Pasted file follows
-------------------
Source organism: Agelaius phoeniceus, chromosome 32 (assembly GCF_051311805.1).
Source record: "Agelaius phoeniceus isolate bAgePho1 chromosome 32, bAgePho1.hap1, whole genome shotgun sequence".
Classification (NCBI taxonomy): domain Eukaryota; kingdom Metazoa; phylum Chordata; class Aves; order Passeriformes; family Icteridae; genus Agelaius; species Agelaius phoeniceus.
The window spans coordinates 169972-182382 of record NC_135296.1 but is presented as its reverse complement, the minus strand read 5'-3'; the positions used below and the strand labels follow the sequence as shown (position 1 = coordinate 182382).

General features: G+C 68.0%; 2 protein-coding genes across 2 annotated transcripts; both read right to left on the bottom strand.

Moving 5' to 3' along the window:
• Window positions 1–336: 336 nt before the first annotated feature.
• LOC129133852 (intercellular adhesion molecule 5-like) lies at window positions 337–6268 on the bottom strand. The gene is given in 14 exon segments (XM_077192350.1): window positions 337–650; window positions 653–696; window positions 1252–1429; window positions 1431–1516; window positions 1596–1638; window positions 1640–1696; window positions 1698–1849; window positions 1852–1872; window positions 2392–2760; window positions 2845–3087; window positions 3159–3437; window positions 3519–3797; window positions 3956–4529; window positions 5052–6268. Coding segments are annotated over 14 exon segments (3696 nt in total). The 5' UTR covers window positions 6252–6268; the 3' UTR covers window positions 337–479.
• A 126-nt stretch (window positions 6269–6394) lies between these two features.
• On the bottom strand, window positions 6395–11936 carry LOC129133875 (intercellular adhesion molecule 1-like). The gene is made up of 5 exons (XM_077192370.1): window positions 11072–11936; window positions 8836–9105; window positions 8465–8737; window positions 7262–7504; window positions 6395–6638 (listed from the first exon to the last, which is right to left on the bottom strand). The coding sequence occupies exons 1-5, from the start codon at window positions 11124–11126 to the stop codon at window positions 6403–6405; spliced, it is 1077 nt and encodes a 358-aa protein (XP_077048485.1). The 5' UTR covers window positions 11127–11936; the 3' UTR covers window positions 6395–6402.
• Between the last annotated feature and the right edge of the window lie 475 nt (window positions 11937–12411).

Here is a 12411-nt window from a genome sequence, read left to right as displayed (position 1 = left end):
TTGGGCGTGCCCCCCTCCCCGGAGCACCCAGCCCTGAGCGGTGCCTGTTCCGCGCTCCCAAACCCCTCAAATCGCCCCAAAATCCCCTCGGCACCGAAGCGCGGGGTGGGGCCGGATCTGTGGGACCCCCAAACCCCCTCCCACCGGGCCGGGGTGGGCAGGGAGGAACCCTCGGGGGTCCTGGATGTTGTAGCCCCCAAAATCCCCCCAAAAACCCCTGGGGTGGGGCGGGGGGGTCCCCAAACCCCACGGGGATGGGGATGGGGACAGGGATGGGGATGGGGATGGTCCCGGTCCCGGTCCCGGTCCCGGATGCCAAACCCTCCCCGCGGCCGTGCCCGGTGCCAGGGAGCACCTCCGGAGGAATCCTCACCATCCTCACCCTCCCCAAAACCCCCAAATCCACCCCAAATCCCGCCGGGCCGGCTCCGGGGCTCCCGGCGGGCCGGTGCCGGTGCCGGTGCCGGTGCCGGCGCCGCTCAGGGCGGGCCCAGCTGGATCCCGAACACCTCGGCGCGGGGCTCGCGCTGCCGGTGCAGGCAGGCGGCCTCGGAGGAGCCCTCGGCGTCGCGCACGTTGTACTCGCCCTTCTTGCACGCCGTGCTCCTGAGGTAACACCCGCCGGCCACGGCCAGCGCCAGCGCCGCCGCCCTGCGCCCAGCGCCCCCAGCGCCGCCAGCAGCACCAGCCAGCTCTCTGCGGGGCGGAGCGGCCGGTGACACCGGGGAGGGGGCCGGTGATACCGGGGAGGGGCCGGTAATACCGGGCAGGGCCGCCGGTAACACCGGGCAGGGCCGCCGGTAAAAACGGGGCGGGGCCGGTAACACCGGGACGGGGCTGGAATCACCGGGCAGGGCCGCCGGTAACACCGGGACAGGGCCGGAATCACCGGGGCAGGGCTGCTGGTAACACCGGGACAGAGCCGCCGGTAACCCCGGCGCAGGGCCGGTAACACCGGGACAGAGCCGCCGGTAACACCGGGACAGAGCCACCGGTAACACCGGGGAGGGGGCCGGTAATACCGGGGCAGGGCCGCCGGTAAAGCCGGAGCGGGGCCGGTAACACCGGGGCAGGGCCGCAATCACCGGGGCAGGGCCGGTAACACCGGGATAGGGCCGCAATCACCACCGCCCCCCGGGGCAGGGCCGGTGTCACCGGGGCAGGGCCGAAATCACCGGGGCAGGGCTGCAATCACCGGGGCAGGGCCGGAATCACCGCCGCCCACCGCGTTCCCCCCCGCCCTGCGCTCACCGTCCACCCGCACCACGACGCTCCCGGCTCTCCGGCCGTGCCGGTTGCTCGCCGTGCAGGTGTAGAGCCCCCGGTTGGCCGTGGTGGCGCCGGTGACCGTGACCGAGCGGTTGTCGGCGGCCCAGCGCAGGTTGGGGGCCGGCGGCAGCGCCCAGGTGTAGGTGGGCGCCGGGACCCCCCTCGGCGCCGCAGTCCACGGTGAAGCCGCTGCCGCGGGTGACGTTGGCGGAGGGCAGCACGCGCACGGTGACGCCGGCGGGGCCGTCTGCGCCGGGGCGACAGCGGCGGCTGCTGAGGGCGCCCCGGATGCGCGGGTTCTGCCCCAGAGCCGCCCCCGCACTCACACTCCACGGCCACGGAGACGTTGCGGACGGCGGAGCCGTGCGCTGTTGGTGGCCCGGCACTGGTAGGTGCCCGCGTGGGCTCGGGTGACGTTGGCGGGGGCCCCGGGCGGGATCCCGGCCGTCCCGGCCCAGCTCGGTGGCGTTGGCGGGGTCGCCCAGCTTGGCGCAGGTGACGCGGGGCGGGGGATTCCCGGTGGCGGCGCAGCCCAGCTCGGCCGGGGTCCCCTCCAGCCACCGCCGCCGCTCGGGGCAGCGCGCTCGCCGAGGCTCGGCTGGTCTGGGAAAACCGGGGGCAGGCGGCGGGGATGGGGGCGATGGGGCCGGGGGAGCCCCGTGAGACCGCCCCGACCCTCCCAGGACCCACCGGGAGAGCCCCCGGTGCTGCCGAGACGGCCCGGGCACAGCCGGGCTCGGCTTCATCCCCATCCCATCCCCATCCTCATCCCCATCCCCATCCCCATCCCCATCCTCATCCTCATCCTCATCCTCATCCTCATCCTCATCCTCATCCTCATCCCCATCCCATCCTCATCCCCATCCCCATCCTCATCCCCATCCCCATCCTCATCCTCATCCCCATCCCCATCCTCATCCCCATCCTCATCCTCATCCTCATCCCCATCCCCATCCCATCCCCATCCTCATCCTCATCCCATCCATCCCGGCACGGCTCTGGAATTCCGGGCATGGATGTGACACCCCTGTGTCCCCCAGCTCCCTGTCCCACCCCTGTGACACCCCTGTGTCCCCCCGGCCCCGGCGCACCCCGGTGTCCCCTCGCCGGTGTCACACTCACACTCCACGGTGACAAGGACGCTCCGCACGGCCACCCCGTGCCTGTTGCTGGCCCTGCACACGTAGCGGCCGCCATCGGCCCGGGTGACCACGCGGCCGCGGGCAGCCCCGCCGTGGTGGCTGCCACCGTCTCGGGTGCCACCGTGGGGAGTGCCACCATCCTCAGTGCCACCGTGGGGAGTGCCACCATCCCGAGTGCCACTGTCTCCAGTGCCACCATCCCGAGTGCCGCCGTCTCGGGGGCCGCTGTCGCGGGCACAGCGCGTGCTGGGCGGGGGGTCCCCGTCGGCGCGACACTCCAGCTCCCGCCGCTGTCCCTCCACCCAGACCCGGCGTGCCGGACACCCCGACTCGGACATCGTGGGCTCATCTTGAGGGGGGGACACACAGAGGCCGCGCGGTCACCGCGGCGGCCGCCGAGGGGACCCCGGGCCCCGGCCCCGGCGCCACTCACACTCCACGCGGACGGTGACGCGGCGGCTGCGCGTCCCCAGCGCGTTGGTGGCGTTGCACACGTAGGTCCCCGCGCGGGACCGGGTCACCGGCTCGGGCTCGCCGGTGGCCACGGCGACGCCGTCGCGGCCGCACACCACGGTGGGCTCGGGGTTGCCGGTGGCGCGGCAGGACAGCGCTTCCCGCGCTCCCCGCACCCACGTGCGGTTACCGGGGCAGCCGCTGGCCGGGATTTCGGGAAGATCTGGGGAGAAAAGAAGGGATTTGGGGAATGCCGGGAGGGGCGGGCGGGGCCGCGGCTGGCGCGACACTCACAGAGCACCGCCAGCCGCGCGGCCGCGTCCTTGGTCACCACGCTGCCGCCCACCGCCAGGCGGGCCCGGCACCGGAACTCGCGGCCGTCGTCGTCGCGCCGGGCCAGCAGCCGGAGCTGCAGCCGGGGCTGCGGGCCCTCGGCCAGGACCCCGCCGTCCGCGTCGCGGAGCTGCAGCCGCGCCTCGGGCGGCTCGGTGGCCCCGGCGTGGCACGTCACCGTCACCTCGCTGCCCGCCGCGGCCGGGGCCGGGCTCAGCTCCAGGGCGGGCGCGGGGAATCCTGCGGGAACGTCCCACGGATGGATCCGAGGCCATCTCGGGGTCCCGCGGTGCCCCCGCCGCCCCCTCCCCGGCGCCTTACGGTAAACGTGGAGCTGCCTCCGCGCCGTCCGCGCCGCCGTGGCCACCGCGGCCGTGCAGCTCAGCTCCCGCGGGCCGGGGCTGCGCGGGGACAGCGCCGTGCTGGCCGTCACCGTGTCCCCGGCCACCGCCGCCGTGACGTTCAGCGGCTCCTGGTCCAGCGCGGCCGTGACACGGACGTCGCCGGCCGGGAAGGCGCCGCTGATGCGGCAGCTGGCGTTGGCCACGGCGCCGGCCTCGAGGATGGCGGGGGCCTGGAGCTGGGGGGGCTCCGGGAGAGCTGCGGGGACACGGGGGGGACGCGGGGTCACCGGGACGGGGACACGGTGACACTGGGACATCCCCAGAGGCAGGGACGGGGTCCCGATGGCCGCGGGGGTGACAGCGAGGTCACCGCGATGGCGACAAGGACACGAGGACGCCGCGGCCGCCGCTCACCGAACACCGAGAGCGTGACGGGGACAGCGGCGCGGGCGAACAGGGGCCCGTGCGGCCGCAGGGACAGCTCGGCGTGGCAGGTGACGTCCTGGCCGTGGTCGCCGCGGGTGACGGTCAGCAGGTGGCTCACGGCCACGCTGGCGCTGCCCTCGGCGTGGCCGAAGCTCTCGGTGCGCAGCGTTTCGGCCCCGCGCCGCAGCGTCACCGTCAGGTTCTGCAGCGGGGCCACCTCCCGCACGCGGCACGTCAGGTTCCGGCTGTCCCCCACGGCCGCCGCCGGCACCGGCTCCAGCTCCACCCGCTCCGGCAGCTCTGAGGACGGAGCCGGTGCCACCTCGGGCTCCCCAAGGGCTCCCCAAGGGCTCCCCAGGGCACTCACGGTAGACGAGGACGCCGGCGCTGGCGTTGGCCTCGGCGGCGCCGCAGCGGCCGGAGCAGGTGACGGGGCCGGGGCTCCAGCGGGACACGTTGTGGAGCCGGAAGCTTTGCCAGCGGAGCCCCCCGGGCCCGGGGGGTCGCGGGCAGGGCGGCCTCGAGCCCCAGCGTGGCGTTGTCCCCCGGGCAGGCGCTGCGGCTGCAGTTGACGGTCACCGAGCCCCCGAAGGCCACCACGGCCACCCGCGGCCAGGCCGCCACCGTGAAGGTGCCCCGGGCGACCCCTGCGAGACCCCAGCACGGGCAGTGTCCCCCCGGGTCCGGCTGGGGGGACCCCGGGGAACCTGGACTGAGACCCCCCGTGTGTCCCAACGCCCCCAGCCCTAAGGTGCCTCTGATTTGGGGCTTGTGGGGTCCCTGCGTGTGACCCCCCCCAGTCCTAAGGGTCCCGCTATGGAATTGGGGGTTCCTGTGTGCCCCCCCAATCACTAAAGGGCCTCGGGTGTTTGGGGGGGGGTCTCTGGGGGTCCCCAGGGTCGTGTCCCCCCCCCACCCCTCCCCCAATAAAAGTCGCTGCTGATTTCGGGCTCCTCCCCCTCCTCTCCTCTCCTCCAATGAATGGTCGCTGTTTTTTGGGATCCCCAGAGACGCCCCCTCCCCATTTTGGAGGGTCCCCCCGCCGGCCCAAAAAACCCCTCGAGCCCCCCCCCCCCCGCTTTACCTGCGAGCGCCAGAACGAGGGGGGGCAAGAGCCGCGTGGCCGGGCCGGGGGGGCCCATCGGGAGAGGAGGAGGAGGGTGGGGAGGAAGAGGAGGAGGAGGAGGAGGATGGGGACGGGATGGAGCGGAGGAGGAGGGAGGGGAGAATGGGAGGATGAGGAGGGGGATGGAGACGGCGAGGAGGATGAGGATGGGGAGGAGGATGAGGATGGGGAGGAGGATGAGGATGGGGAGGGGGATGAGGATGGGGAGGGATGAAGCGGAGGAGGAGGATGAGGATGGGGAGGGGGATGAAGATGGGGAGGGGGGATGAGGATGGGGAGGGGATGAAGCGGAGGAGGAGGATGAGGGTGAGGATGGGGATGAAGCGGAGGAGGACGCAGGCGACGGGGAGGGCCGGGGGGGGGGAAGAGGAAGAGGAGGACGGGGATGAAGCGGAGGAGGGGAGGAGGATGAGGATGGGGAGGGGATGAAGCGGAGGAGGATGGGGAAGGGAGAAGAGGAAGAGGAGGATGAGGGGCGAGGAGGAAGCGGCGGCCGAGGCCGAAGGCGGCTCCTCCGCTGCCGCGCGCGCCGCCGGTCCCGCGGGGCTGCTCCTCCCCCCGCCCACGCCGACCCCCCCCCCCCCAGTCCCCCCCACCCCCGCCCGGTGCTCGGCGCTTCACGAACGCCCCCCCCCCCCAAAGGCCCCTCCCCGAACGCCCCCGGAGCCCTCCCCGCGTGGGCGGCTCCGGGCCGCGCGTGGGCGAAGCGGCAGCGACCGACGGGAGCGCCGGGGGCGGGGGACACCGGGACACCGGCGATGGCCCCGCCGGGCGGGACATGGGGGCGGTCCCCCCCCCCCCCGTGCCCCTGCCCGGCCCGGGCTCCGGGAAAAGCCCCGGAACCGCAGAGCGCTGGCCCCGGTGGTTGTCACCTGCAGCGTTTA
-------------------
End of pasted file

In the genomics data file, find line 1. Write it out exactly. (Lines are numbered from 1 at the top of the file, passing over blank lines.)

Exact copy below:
Source organism: Agelaius phoeniceus, chromosome 32 (assembly GCF_051311805.1).